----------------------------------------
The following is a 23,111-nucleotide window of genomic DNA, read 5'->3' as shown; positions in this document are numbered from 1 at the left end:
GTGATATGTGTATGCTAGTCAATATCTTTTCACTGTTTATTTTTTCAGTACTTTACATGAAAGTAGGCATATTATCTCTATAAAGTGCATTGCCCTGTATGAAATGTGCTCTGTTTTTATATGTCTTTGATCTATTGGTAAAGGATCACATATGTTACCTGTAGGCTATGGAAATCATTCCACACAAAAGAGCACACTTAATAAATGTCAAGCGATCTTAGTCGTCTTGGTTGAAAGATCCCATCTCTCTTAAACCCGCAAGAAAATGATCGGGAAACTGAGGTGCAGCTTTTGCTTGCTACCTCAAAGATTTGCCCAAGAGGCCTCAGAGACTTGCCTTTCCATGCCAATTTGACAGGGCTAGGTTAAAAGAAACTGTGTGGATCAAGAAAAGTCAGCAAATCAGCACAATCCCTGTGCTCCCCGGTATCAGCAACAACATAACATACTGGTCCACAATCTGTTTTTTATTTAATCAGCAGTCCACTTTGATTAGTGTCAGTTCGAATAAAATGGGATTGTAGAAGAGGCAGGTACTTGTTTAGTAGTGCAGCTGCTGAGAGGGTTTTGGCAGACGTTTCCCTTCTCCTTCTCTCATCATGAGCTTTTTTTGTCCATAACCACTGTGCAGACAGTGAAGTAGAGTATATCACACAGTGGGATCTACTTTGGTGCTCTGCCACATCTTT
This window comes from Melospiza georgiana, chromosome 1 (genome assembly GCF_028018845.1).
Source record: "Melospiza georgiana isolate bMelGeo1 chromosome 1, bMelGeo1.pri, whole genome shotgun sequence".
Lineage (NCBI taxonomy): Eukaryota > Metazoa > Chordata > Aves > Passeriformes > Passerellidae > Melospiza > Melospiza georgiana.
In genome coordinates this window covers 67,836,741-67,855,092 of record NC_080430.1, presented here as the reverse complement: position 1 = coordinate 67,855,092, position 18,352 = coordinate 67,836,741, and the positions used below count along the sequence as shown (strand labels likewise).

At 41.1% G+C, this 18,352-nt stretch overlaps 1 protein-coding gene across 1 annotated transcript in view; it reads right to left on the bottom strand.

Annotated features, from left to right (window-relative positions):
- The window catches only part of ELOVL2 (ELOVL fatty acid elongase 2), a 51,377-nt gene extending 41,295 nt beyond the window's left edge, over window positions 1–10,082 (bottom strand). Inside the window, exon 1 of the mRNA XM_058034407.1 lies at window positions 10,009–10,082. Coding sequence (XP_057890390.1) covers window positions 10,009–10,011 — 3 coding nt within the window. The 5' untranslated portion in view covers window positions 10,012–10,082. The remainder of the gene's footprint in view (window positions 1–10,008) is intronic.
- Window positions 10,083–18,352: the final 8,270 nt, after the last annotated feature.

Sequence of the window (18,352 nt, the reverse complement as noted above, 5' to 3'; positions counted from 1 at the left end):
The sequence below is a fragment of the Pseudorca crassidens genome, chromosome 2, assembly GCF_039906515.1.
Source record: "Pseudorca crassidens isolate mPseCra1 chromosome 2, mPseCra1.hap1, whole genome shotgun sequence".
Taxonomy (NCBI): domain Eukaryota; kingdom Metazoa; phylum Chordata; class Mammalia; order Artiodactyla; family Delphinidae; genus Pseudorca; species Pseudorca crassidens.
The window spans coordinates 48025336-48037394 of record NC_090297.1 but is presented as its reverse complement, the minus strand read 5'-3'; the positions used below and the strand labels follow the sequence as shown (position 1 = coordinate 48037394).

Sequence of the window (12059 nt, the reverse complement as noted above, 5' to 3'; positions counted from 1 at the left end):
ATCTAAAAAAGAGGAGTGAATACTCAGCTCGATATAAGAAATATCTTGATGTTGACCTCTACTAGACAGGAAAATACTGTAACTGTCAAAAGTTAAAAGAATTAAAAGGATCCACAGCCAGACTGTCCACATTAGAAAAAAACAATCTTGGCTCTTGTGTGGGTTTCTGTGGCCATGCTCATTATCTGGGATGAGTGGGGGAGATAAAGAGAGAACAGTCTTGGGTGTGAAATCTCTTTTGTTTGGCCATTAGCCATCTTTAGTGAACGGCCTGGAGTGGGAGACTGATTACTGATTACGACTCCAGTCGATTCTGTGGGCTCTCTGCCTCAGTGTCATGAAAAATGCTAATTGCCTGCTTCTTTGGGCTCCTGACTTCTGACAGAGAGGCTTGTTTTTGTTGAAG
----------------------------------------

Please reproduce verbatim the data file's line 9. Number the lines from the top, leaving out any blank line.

- The window catches only part of ELOVL2 (ELOVL fatty acid elongase 2), a 51,377-nt gene extending 41,295 nt beyond the window's left edge, over window positions 1–10,082 (bottom strand). Inside the window, exon 1 of the mRNA XM_058034407.1 lies at window positions 10,009–10,082. Coding sequence (XP_057890390.1) covers window positions 10,009–10,011 — 3 coding nt within the window. The 5' untranslated portion in view covers window positions 10,012–10,082. The remainder of the gene's footprint in view (window positions 1–10,008) is intronic.